Fill in the blanks: In the ____ ____ system, there are ____ ____ yet ____ important ____. The ____, who ____ ____ and the ____ ____, who ____ the ____. These are their ____.
And this is one more story—about a moment of destiny—except this one didn’t quite happen.
Confession: I love Law and Order. This isn’t a casual thing; I love that show. I’m not ashamed to admit that I used to watch an entire evening of Law and Order when it played for several hours straight on a weeknight.
Let me try to explain. It’s absolutely, perfectly, flawlessly formulated. My life has plenty of moments of uncertainty and I’m happy to report that watching Law and Order isn’t one of them. I love that every single witness interrogated is always too busy to stop what he or she is doing to answer questions. I love that NYC detectives could appear at someone’s door or in their office and they’re simply too involved in their paperwork or their lunch to give them undivided attention. Or they keep coaching the little league team as they glance at snapshots, or continue selling hot dogs and say, “Yeah, that could be the guy.” Unbelievable. It’s so great.
I love that the first person arrested is never the criminal. Never. You know exactly when the real criminal has been found about 30 minutes in—because violins begin to play.
I love when the trial comes to a boil as the defendant takes the stand; almost unheard of in real life. It’s perfect.
To celebrate a milestone birthday recently, my wish was to play the arraignment judge on Law and Order. All due respect to those who made their mark behind the bench—Fran Leibowitz is my all-time favorite arraignment judge—this has to be the best role ever for a non-actor like me. You sit, wear a huge black robe and speak two to three lines. But they’re totally fabulous lines. I even know them: “Do I hear a plea, counselor?” “Control your client, counselor.” Final wisecrack comment precedes, “Bail is set at half a million dollars, cash or bond.” I could so do that.
Here’s the almost destiny part: I recently flew coast-to-coast with a colleague who has enormous sense. After five and half hours in business class, she suggested we treat ourselves to massages. Perfect. Relaxed, centered, smoothed and soothed. It was all good.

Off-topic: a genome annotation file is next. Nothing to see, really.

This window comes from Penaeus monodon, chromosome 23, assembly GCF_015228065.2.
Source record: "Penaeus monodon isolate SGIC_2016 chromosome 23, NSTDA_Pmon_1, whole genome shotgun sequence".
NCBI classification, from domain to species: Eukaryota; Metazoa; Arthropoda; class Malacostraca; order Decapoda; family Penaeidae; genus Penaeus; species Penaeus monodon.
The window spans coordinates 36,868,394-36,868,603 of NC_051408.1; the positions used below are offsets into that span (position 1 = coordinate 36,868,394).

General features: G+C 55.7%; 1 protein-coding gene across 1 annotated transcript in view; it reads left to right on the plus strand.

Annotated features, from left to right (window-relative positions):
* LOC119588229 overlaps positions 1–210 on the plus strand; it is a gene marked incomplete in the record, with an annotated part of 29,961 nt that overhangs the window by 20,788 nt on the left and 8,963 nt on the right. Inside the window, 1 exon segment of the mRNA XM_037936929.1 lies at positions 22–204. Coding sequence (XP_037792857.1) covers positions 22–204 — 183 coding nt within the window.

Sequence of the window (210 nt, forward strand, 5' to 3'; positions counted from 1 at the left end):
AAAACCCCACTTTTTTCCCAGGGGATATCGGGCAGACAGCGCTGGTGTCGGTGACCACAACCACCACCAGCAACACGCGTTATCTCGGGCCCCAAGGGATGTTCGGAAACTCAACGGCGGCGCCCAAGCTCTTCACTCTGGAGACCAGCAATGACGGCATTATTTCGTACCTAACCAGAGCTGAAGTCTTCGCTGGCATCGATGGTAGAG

On that same trip, I met a new colleague and while at dinner, our conversation wandered in many directions. Television and movies came up and we started talking about our favorites. I mentioned my L&O obsession and my still unfulfilled dream role. Out of the blue, he told me he knew someone connected to the show and while I probably couldn’t play the judge, it might be possible to play the dead body discovered at the beginning of each episode.
Wait just a minute. I could definitely do that. All of a sudden, I’m very close to my dream. I went to Seattle to meet someone from New York who could hook me up with Law and Order. Weird, right?
So you know the rest by now. This is precisely where destiny did not kick in. Just days later, NBC announced the shows cancellation. It’s over.
This announcement troubles me in so many ways. The cast, changeable as it was, felt like a familiar family that adored each other but had its disagreements from time to time. No more Jack McCoy, no more Detectives Lupo and Bernard, no more Anita VanBuren, or Mike or Connie, which makes me want to weep. S. Epatha Merkerson has been my TV hero since forever. She is perfect. And imperfect. Which makes her even more of a hero. For God’s sake, I’m still mourning Lenny and the departure of Detective Green. I miss Mike and Rey and Joe and Abby. I really miss Adam; I even miss Arthur and his scotch. I don’t think I ever quite got over Claire, or even Alex although she wasn’t quite a Claire. Now this?
I rewound the business trip and thought about our random television discussion, the connection I almost made, and that wonderful massage that kicked off the whole thing. And I realized something. The soothing, comforting, calming aura that accompanies a massage is exactly what I like about Law and Order. The show was basically a Video Snuggie. Comfortable, sensible and just right for almost everyone. It was all good. Or would be, by the end of the hour.